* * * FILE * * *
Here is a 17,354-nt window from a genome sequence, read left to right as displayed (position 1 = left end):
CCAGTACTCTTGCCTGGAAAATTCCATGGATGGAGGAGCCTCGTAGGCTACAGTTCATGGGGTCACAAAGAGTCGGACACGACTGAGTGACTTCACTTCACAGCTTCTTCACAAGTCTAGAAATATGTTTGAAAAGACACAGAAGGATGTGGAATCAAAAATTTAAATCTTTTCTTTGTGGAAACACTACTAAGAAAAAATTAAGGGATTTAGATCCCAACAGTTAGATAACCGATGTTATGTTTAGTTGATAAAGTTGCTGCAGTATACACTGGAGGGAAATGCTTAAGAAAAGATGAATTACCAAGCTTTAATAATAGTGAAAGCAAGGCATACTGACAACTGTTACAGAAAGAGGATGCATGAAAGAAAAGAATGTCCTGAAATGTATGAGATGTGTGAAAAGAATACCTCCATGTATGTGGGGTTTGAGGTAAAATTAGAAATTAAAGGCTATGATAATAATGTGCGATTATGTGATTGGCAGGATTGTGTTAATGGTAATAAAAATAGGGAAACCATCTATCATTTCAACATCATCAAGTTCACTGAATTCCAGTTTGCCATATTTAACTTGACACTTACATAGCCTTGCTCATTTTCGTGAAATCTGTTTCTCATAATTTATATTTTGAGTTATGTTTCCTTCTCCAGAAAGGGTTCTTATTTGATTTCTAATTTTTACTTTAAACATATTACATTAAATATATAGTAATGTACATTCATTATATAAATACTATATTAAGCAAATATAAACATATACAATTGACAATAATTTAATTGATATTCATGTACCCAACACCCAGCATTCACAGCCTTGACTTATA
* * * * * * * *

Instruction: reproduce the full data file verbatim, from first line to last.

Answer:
Here is a 17,354-nt window from a genome sequence, read left to right as displayed (position 1 = left end):
CCAGTACTCTTGCCTGGAAAATTCCATGGATGGAGGAGCCTCGTAGGCTACAGTTCATGGGGTCACAAAGAGTCGGACACGACTGAGTGACTTCACTTCACAGCTTCTTCACAAGTCTAGAAATATGTTTGAAAAGACACAGAAGGATGTGGAATCAAAAATTTAAATCTTTTCTTTGTGGAAACACTACTAAGAAAAAATTAAGGGATTTAGATCCCAACAGTTAGATAACCGATGTTATGTTTAGTTGATAAAGTTGCTGCAGTATACACTGGAGGGAAATGCTTAAGAAAAGATGAATTACCAAGCTTTAATAATAGTGAAAGCAAGGCATACTGACAACTGTTACAGAAAGAGGATGCATGAAAGAAAAGAATGTCCTGAAATGTATGAGATGTGTGAAAAGAATACCTCCATGTATGTGGGGTTTGAGGTAAAATTAGAAATTAAAGGCTATGATAATAATGTGCGATTATGTGATTGGCAGGATTGTGTTAATGGTAATAAAAATAGGGAAACCATCTATCATTTCAACATCATCAAGTTCACTGAATTCCAGTTTGCCATATTTAACTTGACACTTACATAGCCTTGCTCATTTTCGTGAAATCTGTTTCTCATAATTTATATTTTGAGTTATGTTTCCTTCTCCAGAAAGGGTTCTTATTTGATTTCTAATTTTTACTTTAAACATATTACATTAAATATATAGTAATGTACATTCATTATATAAATACTATATTAAGCAAATATAAACATATACAATTGACAATAATTTAATTGATATTCATGTACCCAACACCCAGCATTCACAGCCTTGACTTATA